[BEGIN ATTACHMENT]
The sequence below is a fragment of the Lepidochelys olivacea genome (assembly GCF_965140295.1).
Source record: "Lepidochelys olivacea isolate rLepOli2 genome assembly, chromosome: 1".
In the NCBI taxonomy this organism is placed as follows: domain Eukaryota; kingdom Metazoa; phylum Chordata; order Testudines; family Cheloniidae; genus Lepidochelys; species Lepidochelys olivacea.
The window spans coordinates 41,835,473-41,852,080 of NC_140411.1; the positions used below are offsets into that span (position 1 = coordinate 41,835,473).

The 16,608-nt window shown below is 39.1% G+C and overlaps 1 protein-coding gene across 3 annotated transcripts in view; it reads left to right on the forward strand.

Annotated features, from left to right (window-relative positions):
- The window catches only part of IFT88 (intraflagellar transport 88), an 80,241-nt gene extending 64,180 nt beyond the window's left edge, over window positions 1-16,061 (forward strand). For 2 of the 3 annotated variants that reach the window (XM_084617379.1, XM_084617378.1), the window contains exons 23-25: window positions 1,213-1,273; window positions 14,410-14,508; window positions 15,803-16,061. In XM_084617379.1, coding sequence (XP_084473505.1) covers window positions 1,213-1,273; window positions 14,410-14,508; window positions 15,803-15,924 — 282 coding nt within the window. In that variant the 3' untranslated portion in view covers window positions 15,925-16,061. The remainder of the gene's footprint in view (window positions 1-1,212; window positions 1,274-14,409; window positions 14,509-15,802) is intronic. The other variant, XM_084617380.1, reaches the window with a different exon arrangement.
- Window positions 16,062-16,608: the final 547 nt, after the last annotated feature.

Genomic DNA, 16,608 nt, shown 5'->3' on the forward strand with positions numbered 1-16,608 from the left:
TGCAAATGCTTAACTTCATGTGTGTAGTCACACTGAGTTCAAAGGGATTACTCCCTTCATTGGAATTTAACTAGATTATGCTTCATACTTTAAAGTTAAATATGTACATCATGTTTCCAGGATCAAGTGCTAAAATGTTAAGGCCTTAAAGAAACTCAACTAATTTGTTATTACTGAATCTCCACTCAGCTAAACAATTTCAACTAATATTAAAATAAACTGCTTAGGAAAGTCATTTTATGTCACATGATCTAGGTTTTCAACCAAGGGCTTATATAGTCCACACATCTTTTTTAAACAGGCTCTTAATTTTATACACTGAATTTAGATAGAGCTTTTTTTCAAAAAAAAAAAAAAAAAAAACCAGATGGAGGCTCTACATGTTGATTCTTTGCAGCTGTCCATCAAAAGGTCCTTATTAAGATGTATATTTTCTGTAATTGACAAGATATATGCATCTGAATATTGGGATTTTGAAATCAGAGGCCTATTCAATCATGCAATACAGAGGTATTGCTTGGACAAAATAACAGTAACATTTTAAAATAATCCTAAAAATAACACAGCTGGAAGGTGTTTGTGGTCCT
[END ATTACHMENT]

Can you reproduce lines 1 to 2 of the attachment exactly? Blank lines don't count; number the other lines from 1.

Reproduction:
The sequence below is a fragment of the Lepidochelys olivacea genome (assembly GCF_965140295.1).
Source record: "Lepidochelys olivacea isolate rLepOli2 genome assembly, chromosome: 1".